I may be mere days away from committing the first organized state of electrons to file (colloquially known as “words to paper”) on my next novel, which will explore the concepts of relationships and identity between human beings and robots. And considering how long I’ve gone since my last major writing project, I find that as I get closer to the commitment point, I’m getting more stoked about it.
Robots have been a favorite subject of mine for years, but I’ve written so little about them… partially because so many others have said so much about them already, in literature and other media. My second novel was about a robot’s attempt to find a place for itself in the world, and its influence on the life of a human who inadvertently comes into contact with it (but don’t go looking for it: I’ve pulled it from circulation with the hope of doing a rewrite on it sometime). It was short, nothing groundbreaking, but it had the virtue of being original in its premise and approach, and I was proud of how it came out. (I really should do that rewrite.)
Robots have always been special subjects in literature, unique hybrids of machines, humans and alchemy (at first… later, computers replaced alchemy), providing an iconic method in which to examine the relationship between all of those elements. They have been treated, at equal times, as toasters, masters, slaves, aliens and gods. And the relationships between robots and humans have been just as vast, ranging from tool, to trusted friend, to mortal enemy. They may be the single more incredible invention Man has ever conceived, and the only one whose potential may surpass that of any living being. I mean, how amazing is that?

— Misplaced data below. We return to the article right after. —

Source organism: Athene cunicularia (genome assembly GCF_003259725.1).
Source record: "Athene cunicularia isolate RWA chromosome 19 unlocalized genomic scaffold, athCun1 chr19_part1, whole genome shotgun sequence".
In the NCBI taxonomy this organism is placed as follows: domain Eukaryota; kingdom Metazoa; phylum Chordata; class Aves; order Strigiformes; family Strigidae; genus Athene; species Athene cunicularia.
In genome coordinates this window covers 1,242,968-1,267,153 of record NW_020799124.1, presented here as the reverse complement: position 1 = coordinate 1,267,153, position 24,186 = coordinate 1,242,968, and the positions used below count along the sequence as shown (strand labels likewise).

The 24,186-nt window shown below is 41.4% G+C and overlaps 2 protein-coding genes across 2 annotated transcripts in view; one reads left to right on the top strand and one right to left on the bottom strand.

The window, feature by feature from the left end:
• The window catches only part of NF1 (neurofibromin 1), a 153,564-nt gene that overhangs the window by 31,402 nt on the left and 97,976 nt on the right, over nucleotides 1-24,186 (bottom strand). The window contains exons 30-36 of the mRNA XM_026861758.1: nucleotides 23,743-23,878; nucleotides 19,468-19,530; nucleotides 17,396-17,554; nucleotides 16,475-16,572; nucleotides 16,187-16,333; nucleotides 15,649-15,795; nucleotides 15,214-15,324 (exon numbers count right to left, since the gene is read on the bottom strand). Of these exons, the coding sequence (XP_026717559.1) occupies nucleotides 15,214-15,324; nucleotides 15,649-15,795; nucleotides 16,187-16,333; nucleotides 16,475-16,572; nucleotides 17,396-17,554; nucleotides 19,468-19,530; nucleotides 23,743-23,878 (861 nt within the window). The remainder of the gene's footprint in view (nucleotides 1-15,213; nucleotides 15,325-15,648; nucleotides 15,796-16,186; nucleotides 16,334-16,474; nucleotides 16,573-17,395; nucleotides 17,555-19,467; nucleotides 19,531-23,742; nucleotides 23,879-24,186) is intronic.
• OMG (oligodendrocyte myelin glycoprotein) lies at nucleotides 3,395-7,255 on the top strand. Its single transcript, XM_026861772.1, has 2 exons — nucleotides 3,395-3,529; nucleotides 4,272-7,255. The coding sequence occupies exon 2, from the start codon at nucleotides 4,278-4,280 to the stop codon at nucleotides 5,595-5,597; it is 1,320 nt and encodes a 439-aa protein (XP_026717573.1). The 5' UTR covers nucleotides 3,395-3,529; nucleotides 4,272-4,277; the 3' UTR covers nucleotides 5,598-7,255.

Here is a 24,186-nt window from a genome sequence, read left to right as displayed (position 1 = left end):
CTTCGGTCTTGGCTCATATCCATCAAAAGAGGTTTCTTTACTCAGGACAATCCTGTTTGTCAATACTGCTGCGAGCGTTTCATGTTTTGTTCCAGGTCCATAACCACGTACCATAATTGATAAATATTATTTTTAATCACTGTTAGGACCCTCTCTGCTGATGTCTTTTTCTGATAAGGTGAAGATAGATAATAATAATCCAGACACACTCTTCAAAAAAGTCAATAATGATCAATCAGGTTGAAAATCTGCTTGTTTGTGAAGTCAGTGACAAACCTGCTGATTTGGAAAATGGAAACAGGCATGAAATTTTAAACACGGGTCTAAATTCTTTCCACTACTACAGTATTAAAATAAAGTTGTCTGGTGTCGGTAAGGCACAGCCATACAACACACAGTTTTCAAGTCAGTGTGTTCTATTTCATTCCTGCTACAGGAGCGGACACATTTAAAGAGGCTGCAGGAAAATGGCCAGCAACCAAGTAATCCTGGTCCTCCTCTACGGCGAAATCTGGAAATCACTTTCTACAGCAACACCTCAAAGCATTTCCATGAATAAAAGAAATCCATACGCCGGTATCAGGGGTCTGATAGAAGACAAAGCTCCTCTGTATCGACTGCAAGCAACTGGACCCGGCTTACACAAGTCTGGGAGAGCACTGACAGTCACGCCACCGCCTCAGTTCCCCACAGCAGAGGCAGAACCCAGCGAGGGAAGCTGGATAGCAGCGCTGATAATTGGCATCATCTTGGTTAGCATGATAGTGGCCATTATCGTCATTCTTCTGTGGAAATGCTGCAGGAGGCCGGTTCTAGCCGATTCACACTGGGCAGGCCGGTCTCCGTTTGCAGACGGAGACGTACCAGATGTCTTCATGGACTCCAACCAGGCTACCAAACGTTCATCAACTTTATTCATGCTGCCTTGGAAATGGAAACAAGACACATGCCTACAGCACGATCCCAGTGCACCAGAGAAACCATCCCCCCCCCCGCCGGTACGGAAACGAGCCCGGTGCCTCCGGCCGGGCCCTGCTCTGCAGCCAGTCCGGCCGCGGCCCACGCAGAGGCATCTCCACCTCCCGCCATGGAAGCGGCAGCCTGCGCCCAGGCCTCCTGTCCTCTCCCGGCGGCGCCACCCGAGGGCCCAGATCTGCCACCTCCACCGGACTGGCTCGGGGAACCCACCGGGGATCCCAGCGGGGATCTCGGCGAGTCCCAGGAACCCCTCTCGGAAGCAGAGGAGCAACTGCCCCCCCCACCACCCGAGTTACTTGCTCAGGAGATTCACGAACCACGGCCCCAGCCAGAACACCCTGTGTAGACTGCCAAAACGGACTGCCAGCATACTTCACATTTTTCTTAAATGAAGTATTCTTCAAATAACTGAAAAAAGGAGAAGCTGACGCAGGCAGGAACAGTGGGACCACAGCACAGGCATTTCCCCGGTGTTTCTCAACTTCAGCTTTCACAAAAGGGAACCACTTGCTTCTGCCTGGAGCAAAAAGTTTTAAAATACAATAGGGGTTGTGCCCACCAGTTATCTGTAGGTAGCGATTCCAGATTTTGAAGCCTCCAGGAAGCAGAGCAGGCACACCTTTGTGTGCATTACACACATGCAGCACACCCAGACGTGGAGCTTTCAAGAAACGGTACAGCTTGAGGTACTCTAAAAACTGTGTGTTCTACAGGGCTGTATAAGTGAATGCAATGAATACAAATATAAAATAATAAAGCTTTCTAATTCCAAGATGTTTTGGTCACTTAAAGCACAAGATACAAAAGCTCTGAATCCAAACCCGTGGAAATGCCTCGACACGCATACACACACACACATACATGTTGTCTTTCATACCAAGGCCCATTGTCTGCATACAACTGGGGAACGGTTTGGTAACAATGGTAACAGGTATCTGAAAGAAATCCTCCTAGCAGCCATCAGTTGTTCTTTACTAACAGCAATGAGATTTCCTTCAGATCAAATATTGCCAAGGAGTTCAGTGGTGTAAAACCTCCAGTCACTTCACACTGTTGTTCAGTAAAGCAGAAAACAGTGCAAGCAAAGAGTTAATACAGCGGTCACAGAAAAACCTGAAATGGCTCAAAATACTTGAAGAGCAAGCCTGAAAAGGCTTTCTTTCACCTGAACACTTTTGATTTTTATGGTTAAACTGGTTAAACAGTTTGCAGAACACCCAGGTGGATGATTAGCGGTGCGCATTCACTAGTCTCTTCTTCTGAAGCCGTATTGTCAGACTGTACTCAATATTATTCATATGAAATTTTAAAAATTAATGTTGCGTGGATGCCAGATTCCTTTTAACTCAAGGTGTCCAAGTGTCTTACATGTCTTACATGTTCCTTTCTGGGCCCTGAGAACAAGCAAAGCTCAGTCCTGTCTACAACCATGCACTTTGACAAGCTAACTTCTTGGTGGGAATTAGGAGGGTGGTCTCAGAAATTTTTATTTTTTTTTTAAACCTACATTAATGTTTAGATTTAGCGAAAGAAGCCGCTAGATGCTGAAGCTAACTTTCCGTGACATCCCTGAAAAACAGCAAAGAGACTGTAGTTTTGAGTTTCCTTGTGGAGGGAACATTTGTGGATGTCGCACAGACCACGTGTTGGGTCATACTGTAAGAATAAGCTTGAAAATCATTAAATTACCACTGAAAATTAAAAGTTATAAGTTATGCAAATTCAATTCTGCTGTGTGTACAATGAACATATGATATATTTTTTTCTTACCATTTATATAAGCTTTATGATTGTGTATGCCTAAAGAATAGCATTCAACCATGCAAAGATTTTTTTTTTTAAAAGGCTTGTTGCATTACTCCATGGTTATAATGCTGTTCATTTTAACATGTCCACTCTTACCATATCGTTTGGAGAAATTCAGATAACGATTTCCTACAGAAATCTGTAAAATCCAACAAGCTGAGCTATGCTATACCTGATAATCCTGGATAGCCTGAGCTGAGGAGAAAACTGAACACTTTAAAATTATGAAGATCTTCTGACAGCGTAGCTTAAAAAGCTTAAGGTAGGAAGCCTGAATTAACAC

It’s no wonder I can’t wait to dive into that pool again. My new novel will also be told from the point of view of a human, and will feature some elements that are rarely seen in robot stories… but I don’t want to give any more of it away. Suffice to say, I plan to have fun with this one, and everyone might be pleasantly surprised with it when it’s done.